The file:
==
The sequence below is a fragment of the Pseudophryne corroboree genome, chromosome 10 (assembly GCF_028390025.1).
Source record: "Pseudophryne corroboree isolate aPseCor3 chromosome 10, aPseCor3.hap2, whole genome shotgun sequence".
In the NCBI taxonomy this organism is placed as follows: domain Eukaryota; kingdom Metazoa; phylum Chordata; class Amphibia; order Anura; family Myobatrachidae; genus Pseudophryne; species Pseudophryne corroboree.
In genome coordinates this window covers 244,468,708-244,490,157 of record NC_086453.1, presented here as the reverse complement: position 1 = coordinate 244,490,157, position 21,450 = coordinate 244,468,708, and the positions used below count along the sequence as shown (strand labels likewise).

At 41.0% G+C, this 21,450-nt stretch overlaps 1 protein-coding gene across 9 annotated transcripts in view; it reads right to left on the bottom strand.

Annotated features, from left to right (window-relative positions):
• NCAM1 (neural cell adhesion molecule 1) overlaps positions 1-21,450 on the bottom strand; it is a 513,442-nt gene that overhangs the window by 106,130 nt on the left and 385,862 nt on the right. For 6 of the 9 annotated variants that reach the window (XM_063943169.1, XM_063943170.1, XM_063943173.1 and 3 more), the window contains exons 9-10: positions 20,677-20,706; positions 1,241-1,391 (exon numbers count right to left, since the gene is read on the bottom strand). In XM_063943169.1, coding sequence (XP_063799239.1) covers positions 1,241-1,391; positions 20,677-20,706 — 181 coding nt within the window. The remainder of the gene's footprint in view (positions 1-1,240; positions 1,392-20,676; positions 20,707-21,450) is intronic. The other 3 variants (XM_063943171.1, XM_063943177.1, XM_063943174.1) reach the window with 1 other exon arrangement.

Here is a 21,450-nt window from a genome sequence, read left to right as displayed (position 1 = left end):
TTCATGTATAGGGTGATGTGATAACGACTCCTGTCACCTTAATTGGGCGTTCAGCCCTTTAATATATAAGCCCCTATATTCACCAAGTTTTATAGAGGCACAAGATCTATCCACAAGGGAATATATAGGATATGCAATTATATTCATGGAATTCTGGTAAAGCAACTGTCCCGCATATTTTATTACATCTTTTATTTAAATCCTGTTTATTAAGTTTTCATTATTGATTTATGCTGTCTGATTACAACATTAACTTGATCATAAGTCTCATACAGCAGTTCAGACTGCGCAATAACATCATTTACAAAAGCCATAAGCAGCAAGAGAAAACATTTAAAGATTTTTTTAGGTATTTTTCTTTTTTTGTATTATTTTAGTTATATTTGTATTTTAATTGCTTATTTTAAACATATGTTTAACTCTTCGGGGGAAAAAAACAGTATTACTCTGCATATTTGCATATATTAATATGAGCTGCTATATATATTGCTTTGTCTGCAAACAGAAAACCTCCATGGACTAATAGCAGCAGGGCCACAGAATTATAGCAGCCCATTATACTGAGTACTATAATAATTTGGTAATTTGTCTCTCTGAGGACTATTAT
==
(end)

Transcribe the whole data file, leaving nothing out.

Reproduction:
The sequence below is a fragment of the Pseudophryne corroboree genome, chromosome 10 (assembly GCF_028390025.1).
Source record: "Pseudophryne corroboree isolate aPseCor3 chromosome 10, aPseCor3.hap2, whole genome shotgun sequence".
In the NCBI taxonomy this organism is placed as follows: domain Eukaryota; kingdom Metazoa; phylum Chordata; class Amphibia; order Anura; family Myobatrachidae; genus Pseudophryne; species Pseudophryne corroboree.
In genome coordinates this window covers 244,468,708-244,490,157 of record NC_086453.1, presented here as the reverse complement: position 1 = coordinate 244,490,157, position 21,450 = coordinate 244,468,708, and the positions used below count along the sequence as shown (strand labels likewise).

At 41.0% G+C, this 21,450-nt stretch overlaps 1 protein-coding gene across 9 annotated transcripts in view; it reads right to left on the bottom strand.

Annotated features, from left to right (window-relative positions):
• NCAM1 (neural cell adhesion molecule 1) overlaps positions 1-21,450 on the bottom strand; it is a 513,442-nt gene that overhangs the window by 106,130 nt on the left and 385,862 nt on the right. For 6 of the 9 annotated variants that reach the window (XM_063943169.1, XM_063943170.1, XM_063943173.1 and 3 more), the window contains exons 9-10: positions 20,677-20,706; positions 1,241-1,391 (exon numbers count right to left, since the gene is read on the bottom strand). In XM_063943169.1, coding sequence (XP_063799239.1) covers positions 1,241-1,391; positions 20,677-20,706 — 181 coding nt within the window. The remainder of the gene's footprint in view (positions 1-1,240; positions 1,392-20,676; positions 20,707-21,450) is intronic. The other 3 variants (XM_063943171.1, XM_063943177.1, XM_063943174.1) reach the window with 1 other exon arrangement.

Here is a 21,450-nt window from a genome sequence, read left to right as displayed (position 1 = left end):
TTCATGTATAGGGTGATGTGATAACGACTCCTGTCACCTTAATTGGGCGTTCAGCCCTTTAATATATAAGCCCCTATATTCACCAAGTTTTATAGAGGCACAAGATCTATCCACAAGGGAATATATAGGATATGCAATTATATTCATGGAATTCTGGTAAAGCAACTGTCCCGCATATTTTATTACATCTTTTATTTAAATCCTGTTTATTAAGTTTTCATTATTGATTTATGCTGTCTGATTACAACATTAACTTGATCATAAGTCTCATACAGCAGTTCAGACTGCGCAATAACATCATTTACAAAAGCCATAAGCAGCAAGAGAAAACATTTAAAGATTTTTTTAGGTATTTTTCTTTTTTTGTATTATTTTAGTTATATTTGTATTTTAATTGCTTATTTTAAACATATGTTTAACTCTTCGGGGGAAAAAAACAGTATTACTCTGCATATTTGCATATATTAATATGAGCTGCTATATATATTGCTTTGTCTGCAAACAGAAAACCTCCATGGACTAATAGCAGCAGGGCCACAGAATTATAGCAGCCCATTATACTGAGTACTATAATAATTTGGTAATTTGTCTCTCTGAGGACTATTAT